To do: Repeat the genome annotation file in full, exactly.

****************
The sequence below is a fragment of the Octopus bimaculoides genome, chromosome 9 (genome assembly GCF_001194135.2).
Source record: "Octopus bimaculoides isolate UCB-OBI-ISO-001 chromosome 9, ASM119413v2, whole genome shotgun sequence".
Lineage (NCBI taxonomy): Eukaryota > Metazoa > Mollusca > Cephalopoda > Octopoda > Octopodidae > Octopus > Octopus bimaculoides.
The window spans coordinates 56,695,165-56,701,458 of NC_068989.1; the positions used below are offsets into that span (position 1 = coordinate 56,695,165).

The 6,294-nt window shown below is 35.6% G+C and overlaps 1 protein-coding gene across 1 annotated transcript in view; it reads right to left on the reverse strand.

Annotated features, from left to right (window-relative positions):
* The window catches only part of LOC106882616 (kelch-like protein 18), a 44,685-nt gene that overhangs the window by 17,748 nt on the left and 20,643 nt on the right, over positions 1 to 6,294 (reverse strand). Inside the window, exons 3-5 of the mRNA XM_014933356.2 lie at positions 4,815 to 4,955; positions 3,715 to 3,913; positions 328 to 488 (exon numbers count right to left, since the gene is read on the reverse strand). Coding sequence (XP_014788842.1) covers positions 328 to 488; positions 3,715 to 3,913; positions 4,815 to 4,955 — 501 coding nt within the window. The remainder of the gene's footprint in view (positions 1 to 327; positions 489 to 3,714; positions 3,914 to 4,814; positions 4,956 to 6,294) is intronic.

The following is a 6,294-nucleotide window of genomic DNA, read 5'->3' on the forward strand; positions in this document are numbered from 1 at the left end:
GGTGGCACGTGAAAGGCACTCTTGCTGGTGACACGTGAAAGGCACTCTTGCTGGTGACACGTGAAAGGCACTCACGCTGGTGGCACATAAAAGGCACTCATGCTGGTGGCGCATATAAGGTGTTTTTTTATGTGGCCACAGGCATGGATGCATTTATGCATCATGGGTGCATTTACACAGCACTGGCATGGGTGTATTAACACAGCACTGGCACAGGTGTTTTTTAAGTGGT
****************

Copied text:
The sequence below is a fragment of the Octopus bimaculoides genome, chromosome 9 (genome assembly GCF_001194135.2).
Source record: "Octopus bimaculoides isolate UCB-OBI-ISO-001 chromosome 9, ASM119413v2, whole genome shotgun sequence".
Lineage (NCBI taxonomy): Eukaryota > Metazoa > Mollusca > Cephalopoda > Octopoda > Octopodidae > Octopus > Octopus bimaculoides.
The window spans coordinates 56,695,165-56,701,458 of NC_068989.1; the positions used below are offsets into that span (position 1 = coordinate 56,695,165).

The 6,294-nt window shown below is 35.6% G+C and overlaps 1 protein-coding gene across 1 annotated transcript in view; it reads right to left on the reverse strand.

Annotated features, from left to right (window-relative positions):
* The window catches only part of LOC106882616 (kelch-like protein 18), a 44,685-nt gene that overhangs the window by 17,748 nt on the left and 20,643 nt on the right, over positions 1 to 6,294 (reverse strand). Inside the window, exons 3-5 of the mRNA XM_014933356.2 lie at positions 4,815 to 4,955; positions 3,715 to 3,913; positions 328 to 488 (exon numbers count right to left, since the gene is read on the reverse strand). Coding sequence (XP_014788842.1) covers positions 328 to 488; positions 3,715 to 3,913; positions 4,815 to 4,955 — 501 coding nt within the window. The remainder of the gene's footprint in view (positions 1 to 327; positions 489 to 3,714; positions 3,914 to 4,814; positions 4,956 to 6,294) is intronic.

The following is a 6,294-nucleotide window of genomic DNA, read 5'->3' on the forward strand; positions in this document are numbered from 1 at the left end:
GGTGGCACGTGAAAGGCACTCTTGCTGGTGACACGTGAAAGGCACTCTTGCTGGTGACACGTGAAAGGCACTCACGCTGGTGGCACATAAAAGGCACTCATGCTGGTGGCGCATATAAGGTGTTTTTTTATGTGGCCACAGGCATGGATGCATTTATGCATCATGGGTGCATTTACACAGCACTGGCATGGGTGTATTAACACAGCACTGGCACAGGTGTTTTTTAAGTGGT